“My network is building because I made that phone call”

Channelle is a United States Army Veteran who reached out to Peak Military Care Network (PMCN) not knowing what kind of assistance she needed but knew she was in need of guidance.

IMG_5866“I wasn’t sure if you [PMCN] could even help me. I saw Peak Military Care Network [on a magnet], and I didn’t really know, but maybe they can refer me to someone, because I wasn’t deployed. I was in a long time ago. I don’t even know if they can help me or if it applies to me, but at this point I was desperate. I didn’t know who else to call. It was one of those things where I knew I had to do something and I am really glad I did.”

Channelle spoke with Christian Nunez, PMCN Generalist Navigator, and military veteran.  She told him she didn’t know what she needed or wanted, “but, in the course of one call, Christian was able to unscramble my thoughts, provide great contacts.”

Channelle joined the military in 2003 right after high school, “I wanted to go over and fight after 9/11. I wanted to go and serve my country.” She went to sign up.  She opted to be a Linguist, which meant two years of advanced individual training (AIT) to learn Arabic. “It was during that time that I developed medical issues. So then I went to the next base and had more medical issues, so I never even made it out of AIT. That was really frustrating because I saw all my friends go out and get deployed. Some of them were deployed around the world and were assigned to Sensitive Compartmented Information Facilities (SCIFs), some of them were deployed to combat areas, and some of them did not come back. It was tough for the first couple of years. It’s the guilt thing that every soldier deals with, survivor’s guilt.”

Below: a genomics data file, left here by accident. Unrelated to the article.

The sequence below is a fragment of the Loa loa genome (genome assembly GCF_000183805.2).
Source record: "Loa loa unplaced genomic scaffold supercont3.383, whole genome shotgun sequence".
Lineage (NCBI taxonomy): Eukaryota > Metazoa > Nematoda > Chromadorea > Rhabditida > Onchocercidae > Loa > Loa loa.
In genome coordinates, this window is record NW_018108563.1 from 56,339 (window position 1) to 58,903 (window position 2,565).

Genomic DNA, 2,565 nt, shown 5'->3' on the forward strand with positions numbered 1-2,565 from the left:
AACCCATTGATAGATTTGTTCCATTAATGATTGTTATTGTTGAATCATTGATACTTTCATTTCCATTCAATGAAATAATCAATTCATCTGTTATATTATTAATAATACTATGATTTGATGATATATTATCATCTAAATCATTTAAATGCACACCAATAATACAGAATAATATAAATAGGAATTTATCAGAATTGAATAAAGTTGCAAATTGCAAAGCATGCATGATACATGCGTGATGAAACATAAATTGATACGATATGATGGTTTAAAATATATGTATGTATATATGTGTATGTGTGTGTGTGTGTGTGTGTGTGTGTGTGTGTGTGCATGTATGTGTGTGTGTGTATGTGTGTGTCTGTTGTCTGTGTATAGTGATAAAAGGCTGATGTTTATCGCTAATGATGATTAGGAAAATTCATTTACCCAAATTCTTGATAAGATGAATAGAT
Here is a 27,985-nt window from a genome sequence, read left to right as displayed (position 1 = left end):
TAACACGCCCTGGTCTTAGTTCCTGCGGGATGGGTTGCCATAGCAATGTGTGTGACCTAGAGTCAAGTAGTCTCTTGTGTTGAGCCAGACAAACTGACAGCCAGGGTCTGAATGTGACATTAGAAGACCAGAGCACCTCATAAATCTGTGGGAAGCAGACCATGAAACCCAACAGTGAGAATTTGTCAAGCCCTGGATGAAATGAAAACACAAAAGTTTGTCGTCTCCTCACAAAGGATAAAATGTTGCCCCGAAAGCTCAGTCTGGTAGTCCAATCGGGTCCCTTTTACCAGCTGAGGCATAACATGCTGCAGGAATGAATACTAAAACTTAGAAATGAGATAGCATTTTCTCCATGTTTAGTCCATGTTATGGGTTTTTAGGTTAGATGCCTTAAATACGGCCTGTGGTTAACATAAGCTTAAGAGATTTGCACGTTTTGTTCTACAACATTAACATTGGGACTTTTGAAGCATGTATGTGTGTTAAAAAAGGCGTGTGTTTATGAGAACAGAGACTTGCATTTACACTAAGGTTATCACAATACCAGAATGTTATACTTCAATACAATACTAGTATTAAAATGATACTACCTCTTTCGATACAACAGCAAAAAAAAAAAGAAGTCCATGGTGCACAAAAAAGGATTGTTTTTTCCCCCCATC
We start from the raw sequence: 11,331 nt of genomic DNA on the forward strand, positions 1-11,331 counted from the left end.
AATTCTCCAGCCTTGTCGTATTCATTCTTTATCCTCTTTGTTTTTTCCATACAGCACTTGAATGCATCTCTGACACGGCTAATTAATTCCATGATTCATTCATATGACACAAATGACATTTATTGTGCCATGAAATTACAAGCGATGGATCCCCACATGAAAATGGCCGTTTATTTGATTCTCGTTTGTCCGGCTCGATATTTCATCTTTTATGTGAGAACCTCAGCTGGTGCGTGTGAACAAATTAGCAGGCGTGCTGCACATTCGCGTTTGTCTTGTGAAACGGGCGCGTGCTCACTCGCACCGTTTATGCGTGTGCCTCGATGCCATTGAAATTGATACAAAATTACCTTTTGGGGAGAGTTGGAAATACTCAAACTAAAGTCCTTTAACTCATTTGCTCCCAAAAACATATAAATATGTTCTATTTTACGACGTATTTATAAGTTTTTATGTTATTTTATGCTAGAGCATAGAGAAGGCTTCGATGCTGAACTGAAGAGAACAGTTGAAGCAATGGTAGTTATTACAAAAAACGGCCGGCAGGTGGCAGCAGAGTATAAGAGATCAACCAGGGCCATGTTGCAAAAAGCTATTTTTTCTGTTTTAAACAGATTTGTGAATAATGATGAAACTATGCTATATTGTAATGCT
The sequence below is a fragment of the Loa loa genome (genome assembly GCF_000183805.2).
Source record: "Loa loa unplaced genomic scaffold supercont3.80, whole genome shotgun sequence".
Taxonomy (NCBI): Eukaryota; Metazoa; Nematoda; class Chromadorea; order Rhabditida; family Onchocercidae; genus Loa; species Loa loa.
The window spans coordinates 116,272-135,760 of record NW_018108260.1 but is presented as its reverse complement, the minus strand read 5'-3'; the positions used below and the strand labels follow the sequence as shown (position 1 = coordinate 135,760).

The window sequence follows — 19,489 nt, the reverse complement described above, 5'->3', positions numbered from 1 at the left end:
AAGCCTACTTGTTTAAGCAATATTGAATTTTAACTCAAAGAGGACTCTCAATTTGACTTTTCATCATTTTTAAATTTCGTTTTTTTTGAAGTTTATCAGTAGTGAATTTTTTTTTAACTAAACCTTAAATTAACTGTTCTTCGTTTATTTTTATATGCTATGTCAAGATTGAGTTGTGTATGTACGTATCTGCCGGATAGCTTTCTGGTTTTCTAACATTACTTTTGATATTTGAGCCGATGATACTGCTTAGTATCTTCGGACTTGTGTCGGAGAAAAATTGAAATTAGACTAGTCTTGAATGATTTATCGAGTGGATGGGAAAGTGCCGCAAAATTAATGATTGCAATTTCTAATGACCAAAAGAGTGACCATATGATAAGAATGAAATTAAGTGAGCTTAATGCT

Channelle was eventually medically separated from the service, with the help from a supportive company commander in 2006. She is now in a time of her life where she is able to focus on her health and wants to start a career. “I want a career, I can have a career, and I’ve been pushing for a career, so now is the time to figure out what is going on. I got ahold of him (Christian from PMCN), and I told him I don’t know what to do. I need help. I’m confused. I’m lost. I don’t even know what I’m looking for”.

Channelle saw our magnet during a time when she wasn’t receiving the help that she was seeking, “I grabbed the magnet, and I’m like ‘I just need help!'” (She said through tears). “All of the contacts he gave me were spot on. A lot of them in ways that were not expected, but I trusted him and relied on what he said. It worked. If you’re going to go get help, you just do what they say. You have to trust them because they know what they are doing”.

“It doesn’t matter how long it’s been. It doesn’t matter your situation. It’s a perfect starting place because you guys know so many people and so many places and resources, and even if you guys can’t help, you know someone who will.”

“It’s just frustrating to hear veterans say that it doesn’t mean anything to be a veteran and that no one cares, because I know people do. You just have to figure out how to get ahold of people for them to know that you need the help. And that’s kind of what I did with Christian, and he helped me figure out how to get the help. Now, I feel like I have a team of people to help me. My network is building because I made that phone call”.

If you are a service member, veteran or family member looking for assistance from the community, call the PMCN navigation team at 719-577-7417 or email us at info@pmcn.org.

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